Jboggeye

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Cool. I actually swirled it at week two. That's when i got the gravity reading of 1.018, so by now it might actually be lower. I just wanted it to finish really dry since i was a little under the "projected" O.G. of 1.060 that my recipe called for. I think it was because my LHBS subbed out several key ingredients.

what was the recipe? I'm curious
 

RiffMagnum

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I've left mine in primary for 8 weeks without issues. getting it off the yeast won't help attenuation, and moving it someplace cooler now will not help either.

what was your starting gravity? Was it all-grain? (if so, what was your mash temp?)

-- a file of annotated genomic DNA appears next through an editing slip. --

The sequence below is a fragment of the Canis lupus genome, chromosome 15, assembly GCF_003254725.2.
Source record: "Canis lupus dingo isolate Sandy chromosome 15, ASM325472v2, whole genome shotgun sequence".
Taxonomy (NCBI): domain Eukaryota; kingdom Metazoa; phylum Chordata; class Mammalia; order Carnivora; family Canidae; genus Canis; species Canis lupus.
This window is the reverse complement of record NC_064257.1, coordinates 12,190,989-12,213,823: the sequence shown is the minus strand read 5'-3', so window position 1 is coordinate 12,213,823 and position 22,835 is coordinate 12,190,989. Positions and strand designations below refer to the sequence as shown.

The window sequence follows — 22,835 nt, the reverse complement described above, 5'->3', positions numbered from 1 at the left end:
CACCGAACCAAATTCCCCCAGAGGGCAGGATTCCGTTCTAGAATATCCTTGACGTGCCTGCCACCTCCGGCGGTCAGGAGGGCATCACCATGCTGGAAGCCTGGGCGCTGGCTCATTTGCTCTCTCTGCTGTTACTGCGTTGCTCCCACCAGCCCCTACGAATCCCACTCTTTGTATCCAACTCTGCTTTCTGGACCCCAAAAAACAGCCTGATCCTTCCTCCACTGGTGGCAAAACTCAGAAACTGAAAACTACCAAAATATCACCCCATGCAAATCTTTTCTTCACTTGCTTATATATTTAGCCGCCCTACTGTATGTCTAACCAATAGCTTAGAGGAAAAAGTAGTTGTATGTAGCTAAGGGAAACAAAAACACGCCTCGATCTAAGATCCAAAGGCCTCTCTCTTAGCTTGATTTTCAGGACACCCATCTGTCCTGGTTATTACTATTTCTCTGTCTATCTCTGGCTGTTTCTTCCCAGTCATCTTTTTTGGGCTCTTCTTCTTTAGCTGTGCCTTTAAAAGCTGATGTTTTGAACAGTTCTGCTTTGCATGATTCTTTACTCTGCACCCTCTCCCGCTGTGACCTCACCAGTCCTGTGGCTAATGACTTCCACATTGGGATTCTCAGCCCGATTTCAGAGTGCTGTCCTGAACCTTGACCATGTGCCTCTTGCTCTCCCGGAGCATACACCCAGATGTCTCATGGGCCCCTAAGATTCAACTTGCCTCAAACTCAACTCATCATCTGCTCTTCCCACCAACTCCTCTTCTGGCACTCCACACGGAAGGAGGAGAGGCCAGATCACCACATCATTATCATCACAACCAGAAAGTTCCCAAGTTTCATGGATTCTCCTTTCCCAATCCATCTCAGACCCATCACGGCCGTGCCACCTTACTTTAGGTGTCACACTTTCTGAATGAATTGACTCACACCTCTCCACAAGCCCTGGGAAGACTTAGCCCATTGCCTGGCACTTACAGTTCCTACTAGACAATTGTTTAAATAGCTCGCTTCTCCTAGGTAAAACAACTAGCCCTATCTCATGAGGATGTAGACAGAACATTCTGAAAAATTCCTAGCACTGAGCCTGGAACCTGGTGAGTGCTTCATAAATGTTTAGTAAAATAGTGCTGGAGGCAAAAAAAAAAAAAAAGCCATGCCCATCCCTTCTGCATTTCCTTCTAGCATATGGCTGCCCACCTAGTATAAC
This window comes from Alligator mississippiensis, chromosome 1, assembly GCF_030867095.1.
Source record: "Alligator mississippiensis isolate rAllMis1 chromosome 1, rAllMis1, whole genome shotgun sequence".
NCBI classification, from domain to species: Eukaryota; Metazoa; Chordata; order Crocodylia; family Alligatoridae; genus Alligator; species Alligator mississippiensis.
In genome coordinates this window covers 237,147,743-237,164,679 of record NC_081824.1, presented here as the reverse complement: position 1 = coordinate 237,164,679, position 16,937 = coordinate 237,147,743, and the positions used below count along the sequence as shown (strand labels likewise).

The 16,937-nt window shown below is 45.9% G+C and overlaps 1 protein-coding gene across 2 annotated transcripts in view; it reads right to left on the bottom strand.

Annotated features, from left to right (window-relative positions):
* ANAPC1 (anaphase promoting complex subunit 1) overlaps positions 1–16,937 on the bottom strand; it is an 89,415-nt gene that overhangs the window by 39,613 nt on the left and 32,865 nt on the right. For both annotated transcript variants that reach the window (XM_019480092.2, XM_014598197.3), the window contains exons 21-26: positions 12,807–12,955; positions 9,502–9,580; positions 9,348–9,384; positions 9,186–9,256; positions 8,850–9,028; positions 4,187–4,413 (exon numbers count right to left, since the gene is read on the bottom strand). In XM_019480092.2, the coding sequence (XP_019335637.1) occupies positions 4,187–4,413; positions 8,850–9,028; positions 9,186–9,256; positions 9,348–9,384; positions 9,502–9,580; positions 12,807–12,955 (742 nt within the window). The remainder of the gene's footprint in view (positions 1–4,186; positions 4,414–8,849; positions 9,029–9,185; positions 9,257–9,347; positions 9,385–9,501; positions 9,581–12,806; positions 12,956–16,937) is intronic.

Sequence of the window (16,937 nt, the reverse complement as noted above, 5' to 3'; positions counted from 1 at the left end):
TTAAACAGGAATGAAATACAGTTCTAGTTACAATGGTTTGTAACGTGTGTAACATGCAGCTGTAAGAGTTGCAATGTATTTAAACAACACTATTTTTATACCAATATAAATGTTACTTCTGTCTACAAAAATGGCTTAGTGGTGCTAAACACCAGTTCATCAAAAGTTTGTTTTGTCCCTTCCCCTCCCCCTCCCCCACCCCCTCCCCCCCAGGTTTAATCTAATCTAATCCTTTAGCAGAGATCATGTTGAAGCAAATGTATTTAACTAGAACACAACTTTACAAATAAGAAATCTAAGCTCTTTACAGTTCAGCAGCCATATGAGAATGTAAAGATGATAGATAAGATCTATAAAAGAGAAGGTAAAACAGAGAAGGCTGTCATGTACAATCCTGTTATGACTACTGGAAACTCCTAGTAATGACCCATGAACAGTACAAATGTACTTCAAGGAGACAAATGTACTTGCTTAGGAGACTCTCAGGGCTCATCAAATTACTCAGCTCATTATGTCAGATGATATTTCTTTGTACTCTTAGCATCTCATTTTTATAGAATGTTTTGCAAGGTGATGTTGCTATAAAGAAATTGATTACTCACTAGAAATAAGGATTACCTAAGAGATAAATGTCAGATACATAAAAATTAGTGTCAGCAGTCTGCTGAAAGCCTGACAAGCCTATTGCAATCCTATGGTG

3 weeks in and you're at 1.018, that sounds good to me. Just be patient.

I just remember reading someone say that leaving it on the cake for too long with those high temperatures can cause autolyse(sic) or possibly fusels. I'm not exactly sure what it was.
 

BrewDoc22

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I know it has a different flavor profile, but I just brewed a Saison a few weeks ago using Wyeast 3711 (French Saison). Started at 1.038 and ended at 1.002 10 days later (fermentation temp about 73˚F). I was apprehensive about bottling so soon, but the gravity had been stable for 3 days, the beer was clear and no bubbles were coming out of the airlock. Taste is awesome!

For those of you planning on making Saisons in the future who are worried about attenuation problems and aren't picky about French vs. Belgian strains, this is a great (and apparently quite aggressive) yeast.

*Disclaimer: this was a saison made with 1.5 lb. honey, so that undoubtedly sped up the fermentation a bit.